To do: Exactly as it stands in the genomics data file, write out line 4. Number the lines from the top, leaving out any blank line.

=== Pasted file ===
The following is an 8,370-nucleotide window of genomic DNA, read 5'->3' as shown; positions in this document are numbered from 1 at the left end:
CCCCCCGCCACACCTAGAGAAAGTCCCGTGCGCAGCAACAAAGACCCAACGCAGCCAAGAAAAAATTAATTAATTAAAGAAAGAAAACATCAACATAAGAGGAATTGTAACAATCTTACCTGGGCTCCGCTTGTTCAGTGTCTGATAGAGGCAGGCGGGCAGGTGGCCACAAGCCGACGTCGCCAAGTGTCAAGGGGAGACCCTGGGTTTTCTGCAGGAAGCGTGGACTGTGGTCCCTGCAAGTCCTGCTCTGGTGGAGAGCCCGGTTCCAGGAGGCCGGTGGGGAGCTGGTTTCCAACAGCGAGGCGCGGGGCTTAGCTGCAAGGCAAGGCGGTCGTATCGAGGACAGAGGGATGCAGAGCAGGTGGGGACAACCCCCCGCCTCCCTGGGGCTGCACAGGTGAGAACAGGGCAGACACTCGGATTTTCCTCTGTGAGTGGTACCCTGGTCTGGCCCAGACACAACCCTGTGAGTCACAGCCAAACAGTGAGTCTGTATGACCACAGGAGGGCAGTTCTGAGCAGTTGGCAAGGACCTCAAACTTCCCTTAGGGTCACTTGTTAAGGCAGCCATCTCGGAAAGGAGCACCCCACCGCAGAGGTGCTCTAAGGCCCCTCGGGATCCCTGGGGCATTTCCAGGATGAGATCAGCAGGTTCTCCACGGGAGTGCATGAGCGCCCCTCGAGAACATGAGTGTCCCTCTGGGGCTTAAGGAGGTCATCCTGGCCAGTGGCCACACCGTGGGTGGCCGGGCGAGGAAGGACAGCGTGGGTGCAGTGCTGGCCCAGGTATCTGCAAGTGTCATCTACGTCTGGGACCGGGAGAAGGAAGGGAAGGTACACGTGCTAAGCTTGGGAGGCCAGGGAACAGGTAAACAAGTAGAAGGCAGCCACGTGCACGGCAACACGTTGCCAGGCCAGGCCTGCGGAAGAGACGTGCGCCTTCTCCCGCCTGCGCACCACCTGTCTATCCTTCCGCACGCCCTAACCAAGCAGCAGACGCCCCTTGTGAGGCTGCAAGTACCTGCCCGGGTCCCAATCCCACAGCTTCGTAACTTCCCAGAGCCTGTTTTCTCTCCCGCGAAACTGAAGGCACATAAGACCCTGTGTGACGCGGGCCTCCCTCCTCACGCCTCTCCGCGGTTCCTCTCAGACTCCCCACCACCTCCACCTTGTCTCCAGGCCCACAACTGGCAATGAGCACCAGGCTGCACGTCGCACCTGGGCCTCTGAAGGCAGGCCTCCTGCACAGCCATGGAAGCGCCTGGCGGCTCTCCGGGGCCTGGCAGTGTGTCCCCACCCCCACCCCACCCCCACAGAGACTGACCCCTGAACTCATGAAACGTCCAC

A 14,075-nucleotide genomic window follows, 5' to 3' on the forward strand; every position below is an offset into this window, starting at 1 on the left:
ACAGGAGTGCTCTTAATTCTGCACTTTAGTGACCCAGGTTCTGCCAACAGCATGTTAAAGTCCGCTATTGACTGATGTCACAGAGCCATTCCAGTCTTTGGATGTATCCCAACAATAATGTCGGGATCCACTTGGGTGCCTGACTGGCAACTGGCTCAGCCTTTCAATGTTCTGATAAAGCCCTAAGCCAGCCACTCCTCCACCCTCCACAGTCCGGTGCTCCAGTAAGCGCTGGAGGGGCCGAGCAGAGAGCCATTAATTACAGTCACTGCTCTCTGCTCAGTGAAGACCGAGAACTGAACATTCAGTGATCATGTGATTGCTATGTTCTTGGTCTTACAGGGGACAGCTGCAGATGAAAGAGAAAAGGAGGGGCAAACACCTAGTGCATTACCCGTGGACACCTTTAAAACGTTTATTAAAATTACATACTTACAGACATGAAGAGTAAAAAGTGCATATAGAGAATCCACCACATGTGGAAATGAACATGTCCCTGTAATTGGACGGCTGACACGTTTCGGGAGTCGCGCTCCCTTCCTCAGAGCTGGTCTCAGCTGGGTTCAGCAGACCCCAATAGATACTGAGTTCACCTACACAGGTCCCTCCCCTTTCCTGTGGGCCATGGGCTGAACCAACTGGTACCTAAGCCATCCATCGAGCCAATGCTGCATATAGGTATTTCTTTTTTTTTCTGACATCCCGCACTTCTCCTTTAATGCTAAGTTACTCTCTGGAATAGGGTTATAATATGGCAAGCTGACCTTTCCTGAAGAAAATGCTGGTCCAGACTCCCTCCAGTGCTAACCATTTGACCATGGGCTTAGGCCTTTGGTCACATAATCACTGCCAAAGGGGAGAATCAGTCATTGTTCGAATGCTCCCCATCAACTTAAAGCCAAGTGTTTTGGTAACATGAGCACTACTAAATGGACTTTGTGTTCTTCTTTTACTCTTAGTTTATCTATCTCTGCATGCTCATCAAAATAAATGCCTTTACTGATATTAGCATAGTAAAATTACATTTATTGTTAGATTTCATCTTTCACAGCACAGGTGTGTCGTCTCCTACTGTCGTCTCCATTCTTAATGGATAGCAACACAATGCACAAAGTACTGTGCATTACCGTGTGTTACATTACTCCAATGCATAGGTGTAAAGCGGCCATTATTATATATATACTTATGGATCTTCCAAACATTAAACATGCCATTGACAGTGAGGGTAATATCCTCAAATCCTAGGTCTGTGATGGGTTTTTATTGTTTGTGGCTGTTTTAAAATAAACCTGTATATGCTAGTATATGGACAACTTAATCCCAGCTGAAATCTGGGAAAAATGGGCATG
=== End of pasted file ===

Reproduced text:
ACAGGAGTGCTCTTAATTCTGCACTTTAGTGACCCAGGTTCTGCCAACAGCATGTTAAAGTCCGCTATTGACTGATGTCACAGAGCCATTCCAGTCTTTGGATGTATCCCAACAATAATGTCGGGATCCACTTGGGTGCCTGACTGGCAACTGGCTCAGCCTTTCAATGTTCTGATAAAGCCCTAAGCCAGCCACTCCTCCACCCTCCACAGTCCGGTGCTCCAGTAAGCGCTGGAGGGGCCGAGCAGAGAGCCATTAATTACAGTCACTGCTCTCTGCTCAGTGAAGACCGAGAACTGAACATTCAGTGATCATGTGATTGCTATGTTCTTGGTCTTACAGGGGACAGCTGCAGATGAAAGAGAAAAGGAGGGGCAAACACCTAGTGCATTACCCGTGGACACCTTTAAAACGTTTATTAAAATTACATACTTACAGACATGAAGAGTAAAAAGTGCATATAGAGAATCCACCACATGTGGAAATGAACATGTCCCTGTAATTGGACGGCTGACACGTTTCGGGAGTCGCGCTCCCTTCCTCAGAGCTGGTCTCAGCTGGGTTCAGCAGACCCCAATAGATACTGAGTTCACCTACACAGGTCCCTCCCCTTTCCTGTGGGCCATGGGCTGAACCAACTGGTACCTAAGCCATCCATCGAGCCAATGCTGCATATAGGTATTTCTTTTTTTTTCTGACATCCCGCACTTCTCCTTTAATGCTAAGTTACTCTCTGGAATAGGGTTATAATATGGCAAGCTGACCTTTCCTGAAGAAAATGCTGGTCCAGACTCCCTCCAGTGCTAACCATTTGACCATGGGCTTAGGCCTTTGGTCACATAATCACTGCCAAAGGGGAGAATCAGTCATTGTTCGAATGCTCCCCATCAACTTAAAGCCAAGTGTTTTGGTAACATGAGCACTACTAAATGGACTTTGTGTTCTTCTTTTACTCTTAGTTTATCTATCTCTGCATGCTCATCAAAATAAATGCCTTTACTGATATTAGCATAGTAAAATTACATTTATTGTTAGATTTCATCTTTCACAGCACAGGTGTGTCGTCTCCTACTGTCGTCTCCATTCTTAATGGATAGCAACACAATGCACAAAGTACTGTGCATTACCGTGTGTTACATTACTCCAATGCATAGGTGTAAAGCGGCCATTATTATATATATACTTATGGATCTTCCAAACATTAAACATGCCATTGACAGTGAGGGTAATATCCTCAAATCCTAGGTCTGTGATGGGTTTTTATTGTTTGTGGCTGTTTTAAAATAAACCTGTATATGCTAGTATATGGACAACTTAATCCCAGCTGAAATCTGGGAAAAATGGGCATG